Auditorium at Cranfield University
Auditorium at Cranfield University

The lack of skills is a major concern for the manufacturing sector, as highlighted at this year’s National Manufacturing Debate hosted by Cranfield University last week.

Opening the event, Lord Alec Broers said that in order to improve productivity, we need to generate more from innovation, focus on best practice and attract the “best and brightest” talent to the sector.

Cranfield’s Professor Rajkumar Roy launched a white paper on manufacturing productivity that followed recent work undertaken by the University in collaboration with the ERA Foundation. The paper highlights managerial skills as one of the top three root causes of change in manufacturing productivity in the companies surveyed. Other findings were that UK performance is second only to the US when calculated with respect to Multifactor productivity (MFP).

Keynote speakers attending the event included Rt Hon David Willetts MP, Minister for Universities and Science, Ian Waddell, National Officer with Unite, the Union, Richard Kenworthy, Director, Engine Manufacturing Division, Toyota UK and Warren East, Ex CEO ARM Holding plc, citing skills as one of the top challenges for the sector. This included attracting new talent in to the sector and ensuring relevant training for existing practitioners, particularly management.

Warren East commented: "It's not about being the best at one thing. Britain has some of the most creative engineers on the planet. As industry and manufacturing becomes increasingly global, our opportunity lies in harnessing that creativity and ingenuity to capture an increasingly valuable slice of worldwide supply chains though increasing productivity of whole industry ecosystems. "

Along this theme, David Willetts identified skills as one of the three core areas for improvements. He noted a surge in students studying A-level science courses and a subsequent increase in students choosing science-based subjects at degree level. In addition, he noted the importance of Governments High Value Manufacturing Catapults and highlighted the £1.1bn per annum ring-fenced for funding science research and development.

Ian Waddell commented: "The UK is world-class in many areas of advanced manufacturing and there are encouraging signs that industrial strategy is now being taken seriously by government.  However, we must act now to ensure that manufacturing continues to grow and thrive, taking action to tackle systemic problems in our finance, education and political systems that hold industry back.  Unite believes that manufacturing is a strategically important area of our economy and it is in the national interest for government to take action to defend and enhance the high-skill, high-value jobs the sector creates."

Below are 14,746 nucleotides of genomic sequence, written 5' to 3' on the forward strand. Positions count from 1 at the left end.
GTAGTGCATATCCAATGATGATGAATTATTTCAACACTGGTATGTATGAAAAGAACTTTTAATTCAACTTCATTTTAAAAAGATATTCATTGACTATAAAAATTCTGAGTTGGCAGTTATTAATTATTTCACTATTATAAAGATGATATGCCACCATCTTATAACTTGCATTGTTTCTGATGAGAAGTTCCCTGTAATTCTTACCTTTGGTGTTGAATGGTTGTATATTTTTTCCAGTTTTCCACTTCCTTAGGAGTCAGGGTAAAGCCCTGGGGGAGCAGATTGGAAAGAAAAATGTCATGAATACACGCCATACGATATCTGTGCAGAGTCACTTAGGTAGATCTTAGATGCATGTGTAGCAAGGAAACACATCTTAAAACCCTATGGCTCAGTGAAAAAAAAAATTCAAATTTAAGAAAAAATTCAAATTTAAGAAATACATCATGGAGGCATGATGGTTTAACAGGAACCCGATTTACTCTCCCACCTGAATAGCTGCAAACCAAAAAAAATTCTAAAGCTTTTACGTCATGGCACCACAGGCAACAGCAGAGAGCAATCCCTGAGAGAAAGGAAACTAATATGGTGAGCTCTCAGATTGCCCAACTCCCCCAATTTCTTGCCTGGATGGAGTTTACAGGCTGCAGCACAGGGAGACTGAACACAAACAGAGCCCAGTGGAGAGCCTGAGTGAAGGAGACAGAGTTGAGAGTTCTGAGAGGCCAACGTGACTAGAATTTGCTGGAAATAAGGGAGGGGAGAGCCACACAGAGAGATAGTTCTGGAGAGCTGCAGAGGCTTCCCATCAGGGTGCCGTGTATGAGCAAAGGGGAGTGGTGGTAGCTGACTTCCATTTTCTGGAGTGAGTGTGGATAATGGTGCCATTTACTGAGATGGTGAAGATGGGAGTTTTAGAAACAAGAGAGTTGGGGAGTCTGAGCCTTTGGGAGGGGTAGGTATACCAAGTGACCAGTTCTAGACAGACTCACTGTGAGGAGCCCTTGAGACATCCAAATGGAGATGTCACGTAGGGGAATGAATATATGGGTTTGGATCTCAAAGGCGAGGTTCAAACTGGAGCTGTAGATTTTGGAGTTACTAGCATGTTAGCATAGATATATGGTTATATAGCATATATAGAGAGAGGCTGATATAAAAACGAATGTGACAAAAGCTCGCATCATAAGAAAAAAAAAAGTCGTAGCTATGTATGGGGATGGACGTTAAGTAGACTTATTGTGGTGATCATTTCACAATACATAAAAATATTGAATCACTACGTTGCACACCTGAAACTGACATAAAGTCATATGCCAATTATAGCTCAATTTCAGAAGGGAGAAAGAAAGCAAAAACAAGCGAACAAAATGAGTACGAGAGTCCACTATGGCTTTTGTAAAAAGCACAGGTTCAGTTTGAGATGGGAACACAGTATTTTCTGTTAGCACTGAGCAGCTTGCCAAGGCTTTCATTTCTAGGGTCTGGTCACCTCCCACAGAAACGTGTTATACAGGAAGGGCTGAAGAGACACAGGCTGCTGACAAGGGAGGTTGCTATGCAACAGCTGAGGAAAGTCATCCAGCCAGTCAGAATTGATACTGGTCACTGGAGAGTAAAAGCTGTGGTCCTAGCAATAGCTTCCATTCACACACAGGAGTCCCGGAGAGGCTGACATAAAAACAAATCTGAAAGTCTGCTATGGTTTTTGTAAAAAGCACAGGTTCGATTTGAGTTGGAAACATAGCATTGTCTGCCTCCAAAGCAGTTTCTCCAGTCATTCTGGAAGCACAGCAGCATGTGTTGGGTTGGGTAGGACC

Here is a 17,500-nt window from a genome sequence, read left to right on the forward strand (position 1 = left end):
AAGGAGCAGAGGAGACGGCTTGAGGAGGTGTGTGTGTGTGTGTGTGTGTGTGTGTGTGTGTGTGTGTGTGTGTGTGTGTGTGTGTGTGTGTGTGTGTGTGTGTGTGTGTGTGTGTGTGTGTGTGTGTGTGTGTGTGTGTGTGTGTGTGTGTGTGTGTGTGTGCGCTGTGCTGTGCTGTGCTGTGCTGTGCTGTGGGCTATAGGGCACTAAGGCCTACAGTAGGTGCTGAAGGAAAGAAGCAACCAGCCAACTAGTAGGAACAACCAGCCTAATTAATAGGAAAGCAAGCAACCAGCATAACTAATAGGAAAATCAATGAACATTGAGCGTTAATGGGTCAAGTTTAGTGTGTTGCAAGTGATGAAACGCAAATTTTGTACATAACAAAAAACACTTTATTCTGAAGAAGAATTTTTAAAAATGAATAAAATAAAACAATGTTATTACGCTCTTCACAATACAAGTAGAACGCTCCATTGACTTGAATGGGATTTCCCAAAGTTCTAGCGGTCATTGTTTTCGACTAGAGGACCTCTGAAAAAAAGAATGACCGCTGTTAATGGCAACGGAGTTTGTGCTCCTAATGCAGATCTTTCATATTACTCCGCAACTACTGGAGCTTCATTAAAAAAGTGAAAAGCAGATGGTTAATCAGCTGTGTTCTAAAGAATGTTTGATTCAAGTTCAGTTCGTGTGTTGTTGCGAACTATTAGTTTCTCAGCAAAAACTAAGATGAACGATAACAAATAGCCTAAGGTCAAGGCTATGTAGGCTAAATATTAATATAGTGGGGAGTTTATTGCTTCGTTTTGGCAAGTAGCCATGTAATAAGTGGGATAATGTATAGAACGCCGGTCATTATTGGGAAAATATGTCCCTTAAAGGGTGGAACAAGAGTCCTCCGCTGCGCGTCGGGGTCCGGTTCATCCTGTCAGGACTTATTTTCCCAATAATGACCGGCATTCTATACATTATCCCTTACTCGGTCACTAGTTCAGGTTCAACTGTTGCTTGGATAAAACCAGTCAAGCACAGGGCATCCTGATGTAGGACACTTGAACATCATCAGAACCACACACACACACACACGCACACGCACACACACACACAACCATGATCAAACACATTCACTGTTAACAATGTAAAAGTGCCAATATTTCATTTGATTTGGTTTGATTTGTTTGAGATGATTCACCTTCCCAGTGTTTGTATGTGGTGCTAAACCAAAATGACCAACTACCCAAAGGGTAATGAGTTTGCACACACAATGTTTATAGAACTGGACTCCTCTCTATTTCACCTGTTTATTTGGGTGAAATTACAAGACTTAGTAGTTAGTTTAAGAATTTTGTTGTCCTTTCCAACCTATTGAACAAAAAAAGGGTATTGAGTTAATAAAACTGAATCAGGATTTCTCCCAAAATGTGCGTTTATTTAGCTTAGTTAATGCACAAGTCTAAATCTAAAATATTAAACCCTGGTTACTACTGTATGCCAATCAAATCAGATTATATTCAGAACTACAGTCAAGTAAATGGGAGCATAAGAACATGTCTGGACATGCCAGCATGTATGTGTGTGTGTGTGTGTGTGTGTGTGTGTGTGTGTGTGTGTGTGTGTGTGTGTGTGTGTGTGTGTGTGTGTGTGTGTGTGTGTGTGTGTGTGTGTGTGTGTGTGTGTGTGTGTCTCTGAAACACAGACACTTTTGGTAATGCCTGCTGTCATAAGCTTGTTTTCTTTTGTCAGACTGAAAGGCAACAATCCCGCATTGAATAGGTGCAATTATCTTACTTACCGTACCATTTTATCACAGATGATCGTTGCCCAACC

Summing up their thoughts, the eight-strong debate panel of representatives from industry, Government, academia and the press agreed on two key areas that need action in order for the sector to improve productivity. As Cranfield’s Mark Jolly suggested, “It is the responsibility of us all to encourage the younger generations to consider the opportunities manufacturing offers as a career. We need to start talking on twitter and to friends and colleagues”. The panel also noted that manufacturers are all talking about similar issues but that there is a lack of joined up discussions. If the sector were able to speak with ‘one voice’, more notice may be taken at Government level.

Notes for editors

In addition to the White Paper launched at the debate, Cranfield’s Fiona Charnley launched the timely ‘Excellence is Postgraduate Education – Manufacturing, Materials and Design report, which followed an event held in early May. Supported by the Higher Education Authority (HEA), the report summarises discussions around the future of postgraduate education in manufacturing, materials and design and identifies some key recommendations for future actions, many of which hope to address some of the issues discussed at the National Manufacturing Debate

The National Manufacturing Debate

Now into its fifth successful year, this annual event hosted by Cranfield University brings together manufacturing professionals from a range of sectors to discuss and debate current challenges in the industry. The event is designed to encourage networking and collaboration across the sector to enable continued and long-term growth. 

About Cranfield University

Cranfield University is a specialist postgraduate university that is a global leader for education and transformational research in technology and management.